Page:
NT: At 28, I am finally where I want to be but I spent years and years in college, working retail jobs and having a million roommates. My life was full of uncertainty but I never gave up. I believe that once you’ve figured out what you want out of life and begin to put forth the effort, slowly but surely change comes about. People will come into your life at the right time to help you when you really need it. I’ve had quite a few chance meetings that impacted my life for the better. The first year of being a freelancer is by far the hardest because it’s nearly impossible to know what to expect. It takes time to develop routines that really work and to get established. As you get busier, there’s less time to worry about “what if” as lunch dates, meetings and client deadlines start to take up most of your time.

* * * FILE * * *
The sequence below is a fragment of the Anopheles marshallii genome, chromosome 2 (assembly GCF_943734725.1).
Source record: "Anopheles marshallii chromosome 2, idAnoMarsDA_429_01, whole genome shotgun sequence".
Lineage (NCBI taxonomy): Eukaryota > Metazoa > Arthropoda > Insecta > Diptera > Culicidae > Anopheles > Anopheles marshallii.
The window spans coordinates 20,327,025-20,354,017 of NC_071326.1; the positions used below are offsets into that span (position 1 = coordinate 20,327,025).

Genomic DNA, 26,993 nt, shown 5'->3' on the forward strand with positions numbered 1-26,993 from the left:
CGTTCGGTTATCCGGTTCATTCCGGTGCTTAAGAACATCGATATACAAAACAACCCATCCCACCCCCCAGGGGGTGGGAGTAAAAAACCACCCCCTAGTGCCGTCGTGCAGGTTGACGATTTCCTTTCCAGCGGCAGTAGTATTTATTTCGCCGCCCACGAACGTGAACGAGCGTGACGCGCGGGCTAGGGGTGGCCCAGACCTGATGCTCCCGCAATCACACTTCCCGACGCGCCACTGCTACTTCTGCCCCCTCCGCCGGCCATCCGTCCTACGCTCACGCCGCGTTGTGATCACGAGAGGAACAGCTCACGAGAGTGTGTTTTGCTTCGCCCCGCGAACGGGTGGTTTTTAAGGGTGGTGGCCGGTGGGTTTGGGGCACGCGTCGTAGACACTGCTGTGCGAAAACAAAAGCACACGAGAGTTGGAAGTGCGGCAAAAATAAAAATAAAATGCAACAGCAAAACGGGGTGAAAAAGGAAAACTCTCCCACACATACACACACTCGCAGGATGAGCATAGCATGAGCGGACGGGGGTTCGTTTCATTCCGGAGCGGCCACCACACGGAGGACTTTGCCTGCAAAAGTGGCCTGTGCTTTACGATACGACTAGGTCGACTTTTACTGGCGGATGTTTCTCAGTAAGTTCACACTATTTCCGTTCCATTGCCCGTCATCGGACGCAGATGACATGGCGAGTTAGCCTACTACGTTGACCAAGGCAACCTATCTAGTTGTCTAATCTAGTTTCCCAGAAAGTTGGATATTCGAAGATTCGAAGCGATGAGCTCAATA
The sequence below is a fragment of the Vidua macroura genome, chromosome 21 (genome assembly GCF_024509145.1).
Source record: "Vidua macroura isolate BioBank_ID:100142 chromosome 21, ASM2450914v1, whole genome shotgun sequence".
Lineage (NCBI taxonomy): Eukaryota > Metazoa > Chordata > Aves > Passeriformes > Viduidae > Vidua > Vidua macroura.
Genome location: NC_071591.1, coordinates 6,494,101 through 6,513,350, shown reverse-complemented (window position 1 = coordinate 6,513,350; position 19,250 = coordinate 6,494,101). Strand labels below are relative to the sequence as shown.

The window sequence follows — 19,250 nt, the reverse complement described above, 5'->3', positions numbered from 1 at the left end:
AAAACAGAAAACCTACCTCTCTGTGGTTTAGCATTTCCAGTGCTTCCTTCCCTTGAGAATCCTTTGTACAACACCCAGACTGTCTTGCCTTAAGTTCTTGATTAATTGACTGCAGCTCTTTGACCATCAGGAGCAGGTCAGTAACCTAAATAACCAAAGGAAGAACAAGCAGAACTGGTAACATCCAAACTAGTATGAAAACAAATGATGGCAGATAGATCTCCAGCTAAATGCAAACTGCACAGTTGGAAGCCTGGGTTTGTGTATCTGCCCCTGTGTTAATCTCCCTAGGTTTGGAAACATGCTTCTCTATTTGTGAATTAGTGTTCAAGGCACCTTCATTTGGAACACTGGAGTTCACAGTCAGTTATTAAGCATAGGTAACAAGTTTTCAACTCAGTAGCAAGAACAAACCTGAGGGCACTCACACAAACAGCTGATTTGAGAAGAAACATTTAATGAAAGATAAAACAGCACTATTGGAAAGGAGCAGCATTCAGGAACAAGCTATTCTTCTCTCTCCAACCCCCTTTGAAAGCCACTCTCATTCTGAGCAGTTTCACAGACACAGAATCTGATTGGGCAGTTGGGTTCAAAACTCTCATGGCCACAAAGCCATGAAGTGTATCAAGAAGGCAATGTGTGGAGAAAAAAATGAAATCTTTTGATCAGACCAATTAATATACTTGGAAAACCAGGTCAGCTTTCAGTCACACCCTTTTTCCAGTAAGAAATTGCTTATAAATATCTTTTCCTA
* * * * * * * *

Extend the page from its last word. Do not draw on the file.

Looking back, I don’t really regret anything. I spent a year at an agency right out of school and I highly recommend that because it teaches you how to deal with clients and deadlines. It’s always good to bring a copy of your portfolio for every meeting, to do your research and to dress the part. And, going out to art shows and agency parties will help you expand your social network. Just from freelancing at a handful of agencies, I’ve realized how interconnected everyone is. On that note, NEVER burn your bridges! If a client is really getting to you, walk away and take a break before responding in a way that you’ll regret. The last thing you need as a freelancer is for your carefully built reputation to crumble over a few bad interactions. Finally, always be yourself. I know that sounds cliché but staying true to your style, ethics and morals definitely pays off. There are a million freelancers out there – your personality and work ethic can definitely help you stand apart.